Regardless of the interpersonal conflict, Franklin and Gosling got their heads down and set to work.

Franklin realised that DNA turned up in two different forms, A and B, which seemed to be interchangeable depending on how wet the samples were. Dry A-type fibres were short and fat, giving inconclusive X-ray patterns, while the long, stringy fibres in the wetter B form were much more amenable.

By carefully tweaking the water levels in samples of DNA extracted from calf thymus, Franklin and Gosling were able to achieve even clearer X-ray photos than before - the best of which was Photo 51 - revealing a regular repeating scattering pattern that strongly indicated a helix structure for the B form.

Presenting her data at a lecture in November 1951, Franklin noted, “The results suggest a helical structure (which must be very closely packed) containing 2, 3 or 4 co‐axial nucleic acid chains per helical unit.”

Over the next year or so, Franklin and Gosling continued their work, gathering ever more detailed information about the likely structure of DNA, and by January 1953 she was drafting papers explaining that DNA was likely to be a double helix. Yet she was cautious about publishing her findings until she was sure she was right – possibly because of the risks of failure as a woman in science at the time.

Then on 30th January 1953, Franklin received an unexpected visitor. It was James Watson, who had come down to London from Cambridge to see Wilkins, bringing with him an unpublished copy of a new paper from Linus Pauling at Stanford University, incorrectly outlining a three-stranded structure for DNA.

Wilkins wasn’t in his office, so Watson headed to Franklin’s lab instead. He urged her to collaborate with him and Crick but ended up annoying her by implying she couldn’t interpret her data. Ironically, Watson had been at a lecture by Franklin where she talked about the possible structure, but he didn’t take notes and misremembered what she’d said.

Given Watson’s patronising attitude to Franklin in his book, The Double Helix – such as referring to her as Rosy and suggesting that “the best home for a feminist was in another person's lab” - we can only imagine how that might have gone down. And so it’s not surprising that when Wilkins finally turned up, he chose to show Watson Franklin’s data and photos without asking her and risking further anger. It was Photo 51 in particular that set Watson’s pulse racing.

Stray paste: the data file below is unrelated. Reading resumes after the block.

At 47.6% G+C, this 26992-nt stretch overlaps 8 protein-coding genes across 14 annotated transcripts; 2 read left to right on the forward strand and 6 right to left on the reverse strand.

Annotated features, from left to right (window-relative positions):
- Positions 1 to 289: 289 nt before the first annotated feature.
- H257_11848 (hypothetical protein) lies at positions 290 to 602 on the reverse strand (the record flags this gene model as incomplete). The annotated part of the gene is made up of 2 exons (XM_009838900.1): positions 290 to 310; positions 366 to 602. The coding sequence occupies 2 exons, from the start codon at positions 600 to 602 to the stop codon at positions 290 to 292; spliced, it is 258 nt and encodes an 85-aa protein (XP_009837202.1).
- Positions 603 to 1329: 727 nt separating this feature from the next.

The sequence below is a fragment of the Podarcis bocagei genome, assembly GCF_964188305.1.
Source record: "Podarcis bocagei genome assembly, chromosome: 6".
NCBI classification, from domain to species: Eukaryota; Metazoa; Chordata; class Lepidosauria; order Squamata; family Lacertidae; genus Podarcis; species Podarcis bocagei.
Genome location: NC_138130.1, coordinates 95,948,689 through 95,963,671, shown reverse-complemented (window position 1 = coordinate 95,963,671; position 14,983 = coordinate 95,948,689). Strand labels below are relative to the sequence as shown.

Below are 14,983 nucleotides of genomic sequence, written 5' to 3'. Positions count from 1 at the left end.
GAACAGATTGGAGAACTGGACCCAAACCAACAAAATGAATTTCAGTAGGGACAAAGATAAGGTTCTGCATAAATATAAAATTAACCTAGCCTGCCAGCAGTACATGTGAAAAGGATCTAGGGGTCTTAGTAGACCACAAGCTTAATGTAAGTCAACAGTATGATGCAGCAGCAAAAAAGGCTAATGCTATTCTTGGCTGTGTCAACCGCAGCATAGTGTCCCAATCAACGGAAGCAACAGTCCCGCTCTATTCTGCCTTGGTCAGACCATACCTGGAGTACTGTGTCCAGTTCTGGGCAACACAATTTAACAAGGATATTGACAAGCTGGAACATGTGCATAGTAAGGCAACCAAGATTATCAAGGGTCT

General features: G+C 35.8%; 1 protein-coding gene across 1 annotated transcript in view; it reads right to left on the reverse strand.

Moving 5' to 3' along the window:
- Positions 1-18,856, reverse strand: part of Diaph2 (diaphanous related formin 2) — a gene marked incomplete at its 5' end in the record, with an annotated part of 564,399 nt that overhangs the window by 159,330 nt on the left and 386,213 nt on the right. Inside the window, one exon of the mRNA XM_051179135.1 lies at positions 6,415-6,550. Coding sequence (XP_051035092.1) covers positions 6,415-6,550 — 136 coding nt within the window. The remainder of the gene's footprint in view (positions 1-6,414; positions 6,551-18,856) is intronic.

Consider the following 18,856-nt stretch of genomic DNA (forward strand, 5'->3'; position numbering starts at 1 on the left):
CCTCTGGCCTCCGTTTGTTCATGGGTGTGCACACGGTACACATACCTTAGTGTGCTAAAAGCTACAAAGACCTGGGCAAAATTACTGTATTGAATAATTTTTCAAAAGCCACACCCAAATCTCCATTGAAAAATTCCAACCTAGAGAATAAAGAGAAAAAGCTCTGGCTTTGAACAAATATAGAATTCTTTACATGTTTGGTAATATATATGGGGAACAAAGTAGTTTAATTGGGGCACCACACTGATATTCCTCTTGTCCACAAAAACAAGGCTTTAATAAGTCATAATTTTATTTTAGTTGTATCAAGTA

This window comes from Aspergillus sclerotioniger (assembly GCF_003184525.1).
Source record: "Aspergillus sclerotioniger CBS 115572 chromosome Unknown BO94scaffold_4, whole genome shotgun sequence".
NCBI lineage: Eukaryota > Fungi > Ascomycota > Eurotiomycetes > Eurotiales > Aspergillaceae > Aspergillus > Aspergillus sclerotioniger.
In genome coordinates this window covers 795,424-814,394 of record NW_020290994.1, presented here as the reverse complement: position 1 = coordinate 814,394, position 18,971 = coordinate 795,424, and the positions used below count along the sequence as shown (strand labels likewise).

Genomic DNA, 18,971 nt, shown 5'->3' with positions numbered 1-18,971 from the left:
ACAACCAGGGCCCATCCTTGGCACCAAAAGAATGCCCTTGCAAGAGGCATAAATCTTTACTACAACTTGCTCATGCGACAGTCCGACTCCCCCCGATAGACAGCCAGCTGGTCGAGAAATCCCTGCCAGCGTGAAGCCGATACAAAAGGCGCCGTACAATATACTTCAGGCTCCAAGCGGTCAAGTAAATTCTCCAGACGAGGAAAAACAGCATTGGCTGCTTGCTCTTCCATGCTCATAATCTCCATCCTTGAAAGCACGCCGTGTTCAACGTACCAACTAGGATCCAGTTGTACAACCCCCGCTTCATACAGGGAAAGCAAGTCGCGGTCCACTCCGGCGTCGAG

Franklin’s photo and measurements told him that he and Crick were along the right lines with their double helix model, and he rushed back to Cambridge to complete their work and prepare their manuscript for publication.

For his part, Francis Crick had also seen Franklin and Gosling’s data from a non-confidential Medical Research Council report passed to him by his Cambridge buddy Max Perutz. The result was the same. On the 25th April 1953, a trio of papers turned up in Nature – Watson and Crick’s, along with one from Wilkins, together with Alec Stokes and Herbert Wilson, and the third from Franklin and Gosling, complete with their beautiful photo.

Without seeing Franklin and Gosling’s data, it’s arguable that Watson and Crick might have taken longer to figure out the structure, or even been beaten to the punch by someone else. But however they came upon Photo 51 and Franklin’s careful measurements, there’s a strong case to be made that they – and Wilkins himself – didn’t acknowledge how important it had been to their model.

Finally, it’s worth remembering that Watson and Crick’s famous double helix was still just a bright idea, and although geneticists loved the way the structure explained how DNA could be read and copied, many biochemists were sceptical. It took seven more years of experiments by Wilkins and the team at King’s to prove that the twisted ladder was true, helping him to earn his place in the Nobel lineup.

Franklin, however, had had enough. By March 1953 – just before the three Nature papers came out – she had left King’s for a position at Birkbeck University, where she made key discoveries about the structure of viruses.  

Sadly, she died of ovarian cancer just five years later at the age of 37, possibly hastened by exposure to the X-rays that formed such an important part of her work. Her death came virtually five years to the day after that slew of papers, and although it’s tempting to speculate that she should have been in line for a Nobel prize, her premature death took her out of the running forever.

References and further reading:

Untying Nature's shoelaces

Untying Nature's shoelaces

Sweet Peas and Punnetts

Sweet Peas and Punnetts